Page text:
First, the broader concept of corporate governance increased in popularity following the failure of corporations such as Enron and WorldCom in the early 2000s, and pension governance is often viewed as a subset of corporate governance. Second, there has been an increase in pension-related litigation in which administrators have allegedly breached their duties to plan members. Third, the growing body of pension plan assets and liabilities has increased the risk and potential magnitude of governance failures. The recent economic downturn has made these governance risks even more apparent, and members are increasingly scrutinizing the way their plans are governed. Unfortunately, this situation is unlikely to improve in the near future, according to the consulting firm Mercer, which has recently reported that pension funds are less well-funded overall, despite the recovery of the stock market.3 Fourth, Canadian regulatory authorities have published guidelines over the last decade, making various recommendations and underscoring the importance of good pension governance.4 Collectively, the above factors have created an environment that requires administrators to prioritize achieving good pension governance.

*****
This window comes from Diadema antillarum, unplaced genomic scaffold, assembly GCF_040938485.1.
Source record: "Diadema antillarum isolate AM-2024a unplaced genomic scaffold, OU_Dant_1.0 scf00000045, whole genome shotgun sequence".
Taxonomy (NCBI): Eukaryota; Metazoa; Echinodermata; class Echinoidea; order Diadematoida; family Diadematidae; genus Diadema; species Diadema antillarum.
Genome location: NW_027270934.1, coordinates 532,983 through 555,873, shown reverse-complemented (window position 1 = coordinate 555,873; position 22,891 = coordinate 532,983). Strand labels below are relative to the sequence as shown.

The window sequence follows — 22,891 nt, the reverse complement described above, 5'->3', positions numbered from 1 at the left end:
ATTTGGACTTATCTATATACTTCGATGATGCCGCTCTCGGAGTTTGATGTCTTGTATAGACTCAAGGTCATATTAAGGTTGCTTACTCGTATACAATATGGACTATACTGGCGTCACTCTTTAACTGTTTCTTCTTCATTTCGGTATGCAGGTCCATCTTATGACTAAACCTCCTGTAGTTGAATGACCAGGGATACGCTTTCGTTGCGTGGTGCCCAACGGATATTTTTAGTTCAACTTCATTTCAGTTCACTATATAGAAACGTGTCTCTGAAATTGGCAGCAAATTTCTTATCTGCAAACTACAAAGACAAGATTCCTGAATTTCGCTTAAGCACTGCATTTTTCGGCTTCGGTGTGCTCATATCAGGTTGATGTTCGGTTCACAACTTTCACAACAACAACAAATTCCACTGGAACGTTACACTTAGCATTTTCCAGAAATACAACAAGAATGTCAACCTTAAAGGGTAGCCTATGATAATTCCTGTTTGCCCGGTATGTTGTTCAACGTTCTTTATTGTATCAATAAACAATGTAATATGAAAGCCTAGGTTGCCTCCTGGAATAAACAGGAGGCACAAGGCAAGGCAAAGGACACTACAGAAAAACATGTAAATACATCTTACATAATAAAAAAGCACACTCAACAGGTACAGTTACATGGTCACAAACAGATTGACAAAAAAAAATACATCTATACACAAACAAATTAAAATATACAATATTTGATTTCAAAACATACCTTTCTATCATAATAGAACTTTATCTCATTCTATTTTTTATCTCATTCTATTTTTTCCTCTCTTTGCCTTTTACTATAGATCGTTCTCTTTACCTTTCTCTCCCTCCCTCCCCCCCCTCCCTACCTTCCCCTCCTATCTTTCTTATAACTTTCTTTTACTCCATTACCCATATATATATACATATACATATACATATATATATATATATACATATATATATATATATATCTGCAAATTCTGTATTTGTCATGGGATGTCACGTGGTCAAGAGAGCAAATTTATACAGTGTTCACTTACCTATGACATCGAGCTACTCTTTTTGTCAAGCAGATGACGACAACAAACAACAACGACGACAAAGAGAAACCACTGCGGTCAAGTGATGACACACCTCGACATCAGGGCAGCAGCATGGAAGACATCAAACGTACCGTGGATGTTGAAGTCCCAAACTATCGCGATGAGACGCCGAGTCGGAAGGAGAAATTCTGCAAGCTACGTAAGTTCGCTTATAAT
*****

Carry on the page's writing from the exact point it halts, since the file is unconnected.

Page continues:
The PBA allows a corporate employer to be the administrator of a pension plan.5 In the private sector, this means that the corporation's board of directors usually becomes the pension plan administrator for single-employer pension plans. The board often appoints a committee to take responsibility for the plan's administration. The administrator must ensure that the pension plan and fund are administered according to the law and plan documents.6 The administrator's specific tasks include registering the pension plan, defining roles and responsibilities for those involved in the plan's operation, delegating responsibilities, making filings, paying fees, maintaining necessary documentation, communicating with members and monitoring the fund. Most important, the administrator is also the entity most responsible for achieving good pension governance.7
The administrator is generally helped by other parties in administering the pension plan. A trustee is responsible for holding and ensuring the safekeeping of the pension assets; investment managers are responsible for investing the pension fund; actuaries prepare valuations in the case of defined benefit plans; and numerous other tasks are delegated to agents and third parties. The parties to whom responsibilities are delegated may have legal obligations similar to those of the administrator. The scope of this paper, however, is limited to the obligations of the administrator and employees who work directly for the administrator. The discussion here is also limited to single-employer pension plans in Ontario.